fMRI brain scans from UBC Mind Wandering Study (Image: Courtesy of Kalina Christoff)
A subject performs a routine task in an fMRI brain scanner (Image: Courtesy of Kalina Christoff)
Professor Kalina Christoff is the author of UBC Mind Wandering Study (Photo: Martin Dee, UBC)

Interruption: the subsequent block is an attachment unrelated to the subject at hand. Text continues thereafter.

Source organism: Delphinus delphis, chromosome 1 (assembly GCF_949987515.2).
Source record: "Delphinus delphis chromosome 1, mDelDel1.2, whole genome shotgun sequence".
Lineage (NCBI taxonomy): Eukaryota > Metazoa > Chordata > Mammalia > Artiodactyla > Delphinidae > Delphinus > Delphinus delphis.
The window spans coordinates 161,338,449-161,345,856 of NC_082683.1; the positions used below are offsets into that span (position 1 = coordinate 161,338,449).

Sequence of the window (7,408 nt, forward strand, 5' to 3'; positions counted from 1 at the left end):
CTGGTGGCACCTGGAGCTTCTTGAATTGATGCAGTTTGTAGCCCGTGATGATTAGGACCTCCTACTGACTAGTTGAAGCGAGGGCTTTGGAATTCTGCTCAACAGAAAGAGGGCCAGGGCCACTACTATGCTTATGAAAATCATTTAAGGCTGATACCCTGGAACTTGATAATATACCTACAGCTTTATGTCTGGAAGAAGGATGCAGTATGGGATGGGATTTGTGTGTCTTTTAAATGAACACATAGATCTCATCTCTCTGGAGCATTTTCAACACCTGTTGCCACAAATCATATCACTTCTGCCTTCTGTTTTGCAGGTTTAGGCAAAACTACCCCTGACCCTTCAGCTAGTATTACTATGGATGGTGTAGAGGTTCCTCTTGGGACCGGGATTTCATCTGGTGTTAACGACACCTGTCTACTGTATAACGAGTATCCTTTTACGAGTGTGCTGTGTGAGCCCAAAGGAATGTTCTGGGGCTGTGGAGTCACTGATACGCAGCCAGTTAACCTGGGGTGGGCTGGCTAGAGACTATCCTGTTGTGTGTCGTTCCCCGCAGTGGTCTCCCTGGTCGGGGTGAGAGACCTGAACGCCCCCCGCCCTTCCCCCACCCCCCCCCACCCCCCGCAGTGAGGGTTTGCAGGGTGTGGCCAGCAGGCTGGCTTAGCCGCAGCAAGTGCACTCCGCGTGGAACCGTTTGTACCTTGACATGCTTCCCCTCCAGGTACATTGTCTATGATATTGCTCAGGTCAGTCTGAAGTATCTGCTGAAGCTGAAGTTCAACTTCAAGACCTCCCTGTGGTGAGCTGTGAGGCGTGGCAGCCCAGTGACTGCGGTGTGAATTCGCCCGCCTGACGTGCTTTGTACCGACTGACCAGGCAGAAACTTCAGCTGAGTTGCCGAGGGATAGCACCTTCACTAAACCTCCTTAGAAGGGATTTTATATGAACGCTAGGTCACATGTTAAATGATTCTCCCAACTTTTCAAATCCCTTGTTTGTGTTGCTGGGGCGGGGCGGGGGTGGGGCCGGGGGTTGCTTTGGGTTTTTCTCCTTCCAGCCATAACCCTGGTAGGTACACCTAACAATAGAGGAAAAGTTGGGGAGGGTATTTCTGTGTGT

If you think letting your mind wander is unproductive then you may be in for a big surprise. A recent study at the University of British Columbia found that our brains are much more active when we daydream than previously thought. What is surprising is that the study also found that brain areas associated with complex problem-solving – previously thought to go dormant when we daydream – are actually more active than when we focus on routine tasks.
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